The portraits of Winston Churchill and Dwight D. Eisenhower in Kate Wyler’s office are copies of those in Ms. Hartley’s. Aaron Snipe, the embassy’s spokesman who posted a gentle fact-check of the series on Twitter, noted that although the producers rented a stately mansion outside London as a stand-in for Winfield House, they used digital technology to add the BT Tower, which is visible from its rear windows.

The far-fetched parts start with the show’s premise, and its emphasis on a sensitive national security role for the ambassador.

Kate Wyler, a career diplomat with a history of derring-do assignments, is diverted to London from Kabul, Afghanistan, after a deadly attack on a British aircraft carrier. She fears she will have to throw garden parties, but instead finds herself at the beating heart of American and British foreign policy during a Tom Clancy-grade geopolitical crisis.

None of this, diplomats say, resembles the actual job of a political ambassador, particularly to a close ally like Britain, when each side’s top national security officials have the others’ cellphone numbers on speed dial.

“The reality is that Jake Sullivan will pick up the phone and call his counterpart, and the ambassador will hear about it afterward,” said Lewis A. Lukens, who served as deputy chief of mission under Ms. Hartley’s predecessor, Robert Wood Johnson IV.

That doesn’t mean Britain’s foreign secretary, James Cleverly, hasn’t cultivated friendly ties with Ms. Hartley. He chatted with her, while sipping a whiskey, at the ambassador’s Christmas party at Winfield House. The Foreign Office gave the producers of “The Diplomat” rare access to film inside its grand headquarters on Whitehall. Mr. Cleverly is even planning to tape a video for Netflix to promote the series.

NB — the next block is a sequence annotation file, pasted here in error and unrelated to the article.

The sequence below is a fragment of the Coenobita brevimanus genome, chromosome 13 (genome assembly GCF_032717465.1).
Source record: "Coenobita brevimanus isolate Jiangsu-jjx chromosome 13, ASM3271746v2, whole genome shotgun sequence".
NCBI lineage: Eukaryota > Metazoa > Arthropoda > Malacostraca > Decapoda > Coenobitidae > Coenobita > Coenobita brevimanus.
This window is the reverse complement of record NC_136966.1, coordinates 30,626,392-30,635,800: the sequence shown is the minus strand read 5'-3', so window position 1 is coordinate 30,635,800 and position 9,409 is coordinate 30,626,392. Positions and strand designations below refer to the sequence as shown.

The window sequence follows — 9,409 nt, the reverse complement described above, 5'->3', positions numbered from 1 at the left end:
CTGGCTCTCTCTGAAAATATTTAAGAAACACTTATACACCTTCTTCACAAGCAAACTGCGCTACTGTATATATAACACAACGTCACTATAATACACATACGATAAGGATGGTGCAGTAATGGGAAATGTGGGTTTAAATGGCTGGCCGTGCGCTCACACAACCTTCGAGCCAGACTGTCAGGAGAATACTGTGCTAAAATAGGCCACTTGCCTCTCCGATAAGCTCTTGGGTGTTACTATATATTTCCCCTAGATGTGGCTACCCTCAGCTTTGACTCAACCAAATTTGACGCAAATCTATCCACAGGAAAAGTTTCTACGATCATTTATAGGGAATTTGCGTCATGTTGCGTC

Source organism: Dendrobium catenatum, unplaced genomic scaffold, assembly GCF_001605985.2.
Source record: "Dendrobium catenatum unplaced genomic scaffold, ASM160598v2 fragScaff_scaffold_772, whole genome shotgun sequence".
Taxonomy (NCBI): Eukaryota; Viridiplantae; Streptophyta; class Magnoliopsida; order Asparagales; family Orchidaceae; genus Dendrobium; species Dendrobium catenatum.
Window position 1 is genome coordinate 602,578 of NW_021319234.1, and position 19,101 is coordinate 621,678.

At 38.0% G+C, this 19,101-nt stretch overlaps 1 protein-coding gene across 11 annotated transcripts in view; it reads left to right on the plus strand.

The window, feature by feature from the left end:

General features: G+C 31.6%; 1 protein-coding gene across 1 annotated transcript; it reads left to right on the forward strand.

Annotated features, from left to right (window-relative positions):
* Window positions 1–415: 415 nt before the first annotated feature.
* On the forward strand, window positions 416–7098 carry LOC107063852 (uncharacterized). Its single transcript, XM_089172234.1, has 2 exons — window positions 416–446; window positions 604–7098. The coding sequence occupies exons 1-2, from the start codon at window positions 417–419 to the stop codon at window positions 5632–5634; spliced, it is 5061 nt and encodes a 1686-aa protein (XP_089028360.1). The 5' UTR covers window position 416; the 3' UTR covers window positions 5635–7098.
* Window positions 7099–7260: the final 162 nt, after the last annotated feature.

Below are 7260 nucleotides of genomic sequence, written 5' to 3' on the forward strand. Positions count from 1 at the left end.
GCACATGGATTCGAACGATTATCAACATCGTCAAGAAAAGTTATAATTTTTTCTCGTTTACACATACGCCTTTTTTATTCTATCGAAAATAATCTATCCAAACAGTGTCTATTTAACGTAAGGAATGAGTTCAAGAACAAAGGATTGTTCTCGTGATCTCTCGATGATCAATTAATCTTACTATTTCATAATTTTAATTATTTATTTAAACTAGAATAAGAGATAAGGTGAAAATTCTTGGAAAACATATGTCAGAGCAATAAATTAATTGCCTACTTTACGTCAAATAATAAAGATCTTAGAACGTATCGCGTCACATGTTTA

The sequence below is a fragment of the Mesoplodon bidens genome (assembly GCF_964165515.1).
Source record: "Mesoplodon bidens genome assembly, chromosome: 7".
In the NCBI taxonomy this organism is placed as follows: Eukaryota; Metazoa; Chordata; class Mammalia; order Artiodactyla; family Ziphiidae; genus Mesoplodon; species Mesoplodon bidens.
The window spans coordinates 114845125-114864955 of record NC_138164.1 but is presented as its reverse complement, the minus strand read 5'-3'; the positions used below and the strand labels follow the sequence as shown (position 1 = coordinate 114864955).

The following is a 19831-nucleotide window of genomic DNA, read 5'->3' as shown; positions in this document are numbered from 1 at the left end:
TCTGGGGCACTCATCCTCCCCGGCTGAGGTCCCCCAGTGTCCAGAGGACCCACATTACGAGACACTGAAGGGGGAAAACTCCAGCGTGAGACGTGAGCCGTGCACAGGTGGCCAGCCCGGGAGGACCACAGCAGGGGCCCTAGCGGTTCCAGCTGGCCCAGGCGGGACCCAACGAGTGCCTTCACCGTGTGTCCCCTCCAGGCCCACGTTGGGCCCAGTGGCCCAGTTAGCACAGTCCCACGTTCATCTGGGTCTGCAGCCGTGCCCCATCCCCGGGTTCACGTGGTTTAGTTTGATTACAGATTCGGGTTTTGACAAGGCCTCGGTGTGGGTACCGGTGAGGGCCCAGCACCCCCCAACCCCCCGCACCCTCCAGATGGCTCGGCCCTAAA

“The show gets the informality of really good meetings in the foreign secretary’s office, minus the people dropping dead,” said Matthew Barzun, who served as ambassador during the Obama administration.

The key to keeping one’s sanity, Mr. Barzun said, is not to worry about being in every critical meeting. During his posting, he visited British high schools, where he engaged with students about what they admired, and distrusted, about the United States. With her business ties, Ms. Hartley said she planned to focus on apprenticeship and training programs for young Britons — reviving a project she began in Paris.

The last ambassador whose career even remotely parallels Ms. Russell’s character is Raymond G.H. Seitz, sent to London by President George H.W. Bush in 1991. A career diplomat who had served there twice before, Mr. Seitz heard about his new post when he was called out of a bar in Brussels after attending a NATO meeting. On the phone was the president.

“When I came in, I knew half the cabinet,” said Mr. Seitz, now 82, from his home in New Hampshire. “Coming from Washington, I also knew what the thinking was on Europe. Plus, I was charming. Let’s not overlook that.”

So winning was Mr. Seitz that President Bill Clinton decided to keep him on after entering the White House. That meant Mr. Seitz dealt with the fallout from Mr. Clinton’s decision to issue a visa to Gerry Adams, the leader of Sinn Fein, a political party with ties to the underground Irish Republican Army. Prime Minister John Major, a friend of Mr. Seitz’s, was so infuriated that he refused to speak to Mr. Clinton.

Last week, Mr. Biden ruffled more feathers when he said at a Democratic fund-raiser in New York City that he had gone to Belfast to make sure “the Brits didn’t screw around” with the post-Brexit trade status of Northern Ireland.

It wasn’t a lethal attack on a British warship, as in “The Diplomat,” but for Ms. Hartley, it was a distraction in a “special relationship” that she says is closely aligned on Northern Ireland, as well as the war in Ukraine and other issues.

“I’ve known him for a long time,” she said of the president. “His roots are in Ireland.” Then she added diplomatically, “Biden has English roots as well.”